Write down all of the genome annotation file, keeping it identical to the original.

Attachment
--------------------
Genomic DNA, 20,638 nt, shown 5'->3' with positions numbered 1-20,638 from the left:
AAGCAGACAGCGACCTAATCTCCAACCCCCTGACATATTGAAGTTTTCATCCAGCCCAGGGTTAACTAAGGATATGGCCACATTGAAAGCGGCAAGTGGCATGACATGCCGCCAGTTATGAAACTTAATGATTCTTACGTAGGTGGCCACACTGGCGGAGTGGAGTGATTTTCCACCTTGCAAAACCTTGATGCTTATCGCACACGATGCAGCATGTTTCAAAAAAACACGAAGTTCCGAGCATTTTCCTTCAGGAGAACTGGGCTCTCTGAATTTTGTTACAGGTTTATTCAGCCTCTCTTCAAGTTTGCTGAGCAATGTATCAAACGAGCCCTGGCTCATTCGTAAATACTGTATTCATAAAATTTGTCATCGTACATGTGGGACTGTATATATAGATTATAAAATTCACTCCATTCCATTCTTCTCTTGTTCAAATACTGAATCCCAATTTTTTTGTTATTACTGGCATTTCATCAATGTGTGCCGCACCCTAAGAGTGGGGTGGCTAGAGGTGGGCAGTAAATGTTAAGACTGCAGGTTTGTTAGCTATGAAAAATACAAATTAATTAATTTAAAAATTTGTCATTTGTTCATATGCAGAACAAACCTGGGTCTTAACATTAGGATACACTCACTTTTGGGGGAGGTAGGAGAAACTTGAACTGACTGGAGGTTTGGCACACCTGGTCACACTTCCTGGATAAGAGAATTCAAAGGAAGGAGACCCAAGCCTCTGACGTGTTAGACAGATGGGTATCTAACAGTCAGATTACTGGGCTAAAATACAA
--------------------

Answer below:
Genomic DNA, 20,638 nt, shown 5'->3' with positions numbered 1-20,638 from the left:
AAGCAGACAGCGACCTAATCTCCAACCCCCTGACATATTGAAGTTTTCATCCAGCCCAGGGTTAACTAAGGATATGGCCACATTGAAAGCGGCAAGTGGCATGACATGCCGCCAGTTATGAAACTTAATGATTCTTACGTAGGTGGCCACACTGGCGGAGTGGAGTGATTTTCCACCTTGCAAAACCTTGATGCTTATCGCACACGATGCAGCATGTTTCAAAAAAACACGAAGTTCCGAGCATTTTCCTTCAGGAGAACTGGGCTCTCTGAATTTTGTTACAGGTTTATTCAGCCTCTCTTCAAGTTTGCTGAGCAATGTATCAAACGAGCCCTGGCTCATTCGTAAATACTGTATTCATAAAATTTGTCATCGTACATGTGGGACTGTATATATAGATTATAAAATTCACTCCATTCCATTCTTCTCTTGTTCAAATACTGAATCCCAATTTTTTTGTTATTACTGGCATTTCATCAATGTGTGCCGCACCCTAAGAGTGGGGTGGCTAGAGGTGGGCAGTAAATGTTAAGACTGCAGGTTTGTTAGCTATGAAAAATACAAATTAATTAATTTAAAAATTTGTCATTTGTTCATATGCAGAACAAACCTGGGTCTTAACATTAGGATACACTCACTTTTGGGGGAGGTAGGAGAAACTTGAACTGACTGGAGGTTTGGCACACCTGGTCACACTTCCTGGATAAGAGAATTCAAAGGAAGGAGACCCAAGCCTCTGACGTGTTAGACAGATGGGTATCTAACAGTCAGATTACTGGGCTAAAATACAA